9/1/1999 • Persistently increased density of serotonin transporters in the frontal cortex of rats treated with fluoxetine during early juvenile life

9/1/1999 • Persistently increased density of serotonin transporters in the frontal cortex of rats treated with fluoxetine during early juvenile life

V V, Moll GH, Bagli M, Rothenberger A, Ruther E, Huether G
Department of Adult Psychiatry, University of Gottingen, Germany.

J Child Adolesc Psychopharmacol 1999; 9(1); 13-24; discussion 25-6

This is the first empirical demonstration of long-lasting effects of the administration of a selective serotonin reuptake inhibitor during juvenile life on the maturation of the central serotonergic system.
Persistently increased density of serotonin transporters in the frontal cortex of rats treated with fluoxetine during early juvenile life.

http://www.ncbi.nlm.nih.gov/entrez/query.fcgi?cmd=Retrieve&db=PubMed&list_uids=10357514&dopt=Abstract

V V, Moll GH, Bagli M, Rothenberger A, Ruther E, Huether G
Department of Adult Psychiatry, University of Gottingen, Germany.

J Child Adolesc Psychopharmacol 1999; 9(1); 13-24; discussion 25-6

This is the first empirical demonstration of long-lasting effects of the administration of a selective serotonin reuptake inhibitor during juvenile life on the maturation of the central serotonergic system.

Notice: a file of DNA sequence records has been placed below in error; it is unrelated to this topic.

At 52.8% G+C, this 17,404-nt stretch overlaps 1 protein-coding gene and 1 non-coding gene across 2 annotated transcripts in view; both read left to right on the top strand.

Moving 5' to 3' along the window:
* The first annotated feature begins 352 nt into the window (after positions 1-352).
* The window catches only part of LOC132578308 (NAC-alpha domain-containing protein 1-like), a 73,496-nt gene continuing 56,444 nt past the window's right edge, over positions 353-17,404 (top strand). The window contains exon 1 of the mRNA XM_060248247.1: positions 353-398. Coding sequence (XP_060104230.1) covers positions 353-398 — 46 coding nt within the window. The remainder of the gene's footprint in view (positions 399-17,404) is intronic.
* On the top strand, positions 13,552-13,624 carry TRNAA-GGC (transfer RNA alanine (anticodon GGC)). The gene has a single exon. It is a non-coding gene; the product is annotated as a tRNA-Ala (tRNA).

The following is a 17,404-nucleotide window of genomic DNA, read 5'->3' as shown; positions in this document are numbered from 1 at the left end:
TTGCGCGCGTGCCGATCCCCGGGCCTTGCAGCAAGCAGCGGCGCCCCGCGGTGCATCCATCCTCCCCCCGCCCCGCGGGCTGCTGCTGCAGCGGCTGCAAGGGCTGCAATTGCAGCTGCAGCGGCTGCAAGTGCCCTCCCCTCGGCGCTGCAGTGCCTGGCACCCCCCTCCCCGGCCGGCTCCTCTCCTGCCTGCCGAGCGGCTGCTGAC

This experimental animal study was performed in order to assess possible long-term effects of the administration of the selective serotonin reuptake inhibitor fluoxetine (Prozac) during early periods of juvenile life on the developing central serotonergic and noradrenergic systems. Fluoxetine was administered via the drinking water (5 mg/kg/day) for a period of two weeks to very young (day 25) and somewhat older (day 50) rats. The effect of this treatment on the density of serotonin and noradrenaline transporters was measured by ligand-binding assays in various brain regions. The Bmax-values of [3H]-nisoxetine binding were not affected by either treatment schedule, but a significant increase of the Bmax-values of [3H]-paroxetine binding was found in the brains of early fluoxetine-treated rats. This increase was restricted to the frontal cortex and persisted long after the termination of the treatment into adulthood (day 90). The most likely explanation of this observation is a stimulatory effect of the fluoxetine treatment on the outgrowth of serotonergic projections in the frontal cortex of very young rats.

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